Not all ID believers are creationists
By ALBERT LOW, Canada.com, July 25, 2008
Contrary to Christopher Hitchens’s assertion, (“The eyes have it,”July 23), not all who are sympathetic to the idea of intelligent design are creationists.
Indeed, those who support intelligent design range from those who are more or less creationists to those who are more or less Darwinians, with all the gradations between. Unfortunately what could be an interesting debate on the origins of human nature has become an exchange of dogmas amid hurled epithets.
One does not have to reject the main tenets of Darwin’s theory to embrace the idea that intelligence and creativity play a part in evolution. That organisms have evolved, that accident has played a part in this evolution and that natural selection has been the refining agent all seem perfectly reasonable. What does not seem to be reasonable is that human genius and creativity – such as shown by Einstein, Newton, Mozart and Michelangelo – is the result of accidental or random mutation. Neither does human compassion and altruism – again as, for example, shown by Christ, Buddha and Mother Teresa – seem to be simply strategies for survival.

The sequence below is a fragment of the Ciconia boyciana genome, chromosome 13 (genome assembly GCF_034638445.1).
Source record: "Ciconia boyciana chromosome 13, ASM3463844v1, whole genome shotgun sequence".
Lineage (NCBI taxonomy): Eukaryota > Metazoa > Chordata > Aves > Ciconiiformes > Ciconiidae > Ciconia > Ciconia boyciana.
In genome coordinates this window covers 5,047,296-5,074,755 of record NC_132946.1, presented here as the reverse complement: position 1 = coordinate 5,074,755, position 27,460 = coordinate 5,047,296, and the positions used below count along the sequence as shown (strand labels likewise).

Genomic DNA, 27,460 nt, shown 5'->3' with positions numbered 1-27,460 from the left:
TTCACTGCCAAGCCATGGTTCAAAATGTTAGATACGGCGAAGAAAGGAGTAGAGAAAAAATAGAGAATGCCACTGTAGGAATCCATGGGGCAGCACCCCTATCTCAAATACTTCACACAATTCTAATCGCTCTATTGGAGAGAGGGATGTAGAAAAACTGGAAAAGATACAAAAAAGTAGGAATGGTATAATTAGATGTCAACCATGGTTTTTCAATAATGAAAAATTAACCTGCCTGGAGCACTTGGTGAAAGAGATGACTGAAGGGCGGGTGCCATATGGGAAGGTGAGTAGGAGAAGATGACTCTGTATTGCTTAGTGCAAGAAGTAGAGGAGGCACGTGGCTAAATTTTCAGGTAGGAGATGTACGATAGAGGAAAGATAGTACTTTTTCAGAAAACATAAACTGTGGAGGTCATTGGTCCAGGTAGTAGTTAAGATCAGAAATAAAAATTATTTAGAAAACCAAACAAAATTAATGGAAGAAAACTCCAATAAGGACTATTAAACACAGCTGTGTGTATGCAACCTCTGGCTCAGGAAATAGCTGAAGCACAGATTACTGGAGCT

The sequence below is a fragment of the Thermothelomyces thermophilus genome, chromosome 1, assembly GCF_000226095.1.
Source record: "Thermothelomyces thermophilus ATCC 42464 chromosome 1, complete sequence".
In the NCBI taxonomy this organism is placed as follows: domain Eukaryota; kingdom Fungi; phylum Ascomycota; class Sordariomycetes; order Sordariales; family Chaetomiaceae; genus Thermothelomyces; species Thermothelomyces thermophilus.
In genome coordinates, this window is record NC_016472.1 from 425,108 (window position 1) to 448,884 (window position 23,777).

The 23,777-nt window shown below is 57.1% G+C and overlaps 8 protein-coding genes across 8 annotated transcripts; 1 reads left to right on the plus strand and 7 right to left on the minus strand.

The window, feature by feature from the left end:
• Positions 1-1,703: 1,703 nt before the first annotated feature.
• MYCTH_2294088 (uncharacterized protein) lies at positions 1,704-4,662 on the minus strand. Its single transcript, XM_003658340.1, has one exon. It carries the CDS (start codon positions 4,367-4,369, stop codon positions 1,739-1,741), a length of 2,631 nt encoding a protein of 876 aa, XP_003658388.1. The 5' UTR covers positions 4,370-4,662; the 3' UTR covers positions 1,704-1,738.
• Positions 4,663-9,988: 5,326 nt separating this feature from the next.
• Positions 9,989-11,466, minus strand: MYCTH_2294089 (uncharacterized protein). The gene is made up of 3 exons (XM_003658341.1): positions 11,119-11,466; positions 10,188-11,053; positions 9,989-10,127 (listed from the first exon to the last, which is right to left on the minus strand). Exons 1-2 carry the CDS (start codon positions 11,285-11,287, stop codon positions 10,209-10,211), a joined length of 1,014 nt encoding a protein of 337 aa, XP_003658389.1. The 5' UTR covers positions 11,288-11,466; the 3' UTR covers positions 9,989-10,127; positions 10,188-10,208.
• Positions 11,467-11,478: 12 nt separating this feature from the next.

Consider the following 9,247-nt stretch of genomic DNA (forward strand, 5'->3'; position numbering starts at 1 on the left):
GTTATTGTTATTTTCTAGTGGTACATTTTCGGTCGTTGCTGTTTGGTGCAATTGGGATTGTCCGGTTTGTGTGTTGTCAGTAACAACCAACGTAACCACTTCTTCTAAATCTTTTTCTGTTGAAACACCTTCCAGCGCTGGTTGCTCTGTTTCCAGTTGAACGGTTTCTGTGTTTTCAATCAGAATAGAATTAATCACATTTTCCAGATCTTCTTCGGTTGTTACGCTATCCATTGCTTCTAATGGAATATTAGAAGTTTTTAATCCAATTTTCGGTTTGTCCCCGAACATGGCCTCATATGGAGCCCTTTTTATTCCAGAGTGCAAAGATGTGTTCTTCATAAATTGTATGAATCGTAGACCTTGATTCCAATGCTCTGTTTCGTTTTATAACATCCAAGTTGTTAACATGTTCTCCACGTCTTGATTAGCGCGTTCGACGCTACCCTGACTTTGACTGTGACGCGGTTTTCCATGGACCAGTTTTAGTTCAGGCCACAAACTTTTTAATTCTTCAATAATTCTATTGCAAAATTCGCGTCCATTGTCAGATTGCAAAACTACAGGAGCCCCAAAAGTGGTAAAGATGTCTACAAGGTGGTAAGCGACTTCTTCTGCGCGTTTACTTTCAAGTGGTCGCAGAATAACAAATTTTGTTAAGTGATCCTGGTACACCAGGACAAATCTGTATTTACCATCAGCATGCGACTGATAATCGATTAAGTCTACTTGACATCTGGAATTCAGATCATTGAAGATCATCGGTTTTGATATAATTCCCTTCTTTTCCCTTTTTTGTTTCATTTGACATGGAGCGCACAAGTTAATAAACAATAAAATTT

To feel that creativity and evolution share so much in common, that evolution seems to be slow-motion creativity, does not mean that one must automatically invoke a god who is the creator. Creativity does not need a creative agent; it does not even need consciousness.
This is confirmed by much research into creativity and attested to by us all when we are faced with a difficult problem and decide “to sleep on it.” Buddhism is quite at home with a creative and intelligent world, and with intelligent evolution in that world, even though a Buddhist neither affirms nor denies the existence of God.
The assumptions that form the foundations of neo-Darwinism as taught in schools are the following: Life is an accident and accidents alone power evolution; cause and effect is an adequate explanatory principle in life sciences; classical logic is an adequate logic to frame discussions about life; and, more generally, the science that gives such miraculous understanding and control of the material universe is adequate to the search for an understanding of the evolution of life.
As assumptions they can neither be verified nor falsified. The question is: Are they adequate, or would other assumptions be more useful? This question could provide a far more meaningful basis for a discussion about evolution than whether the eyes of a salamander refute the theory of evolution.
Albert Low is director of the Montreal Zen Centre.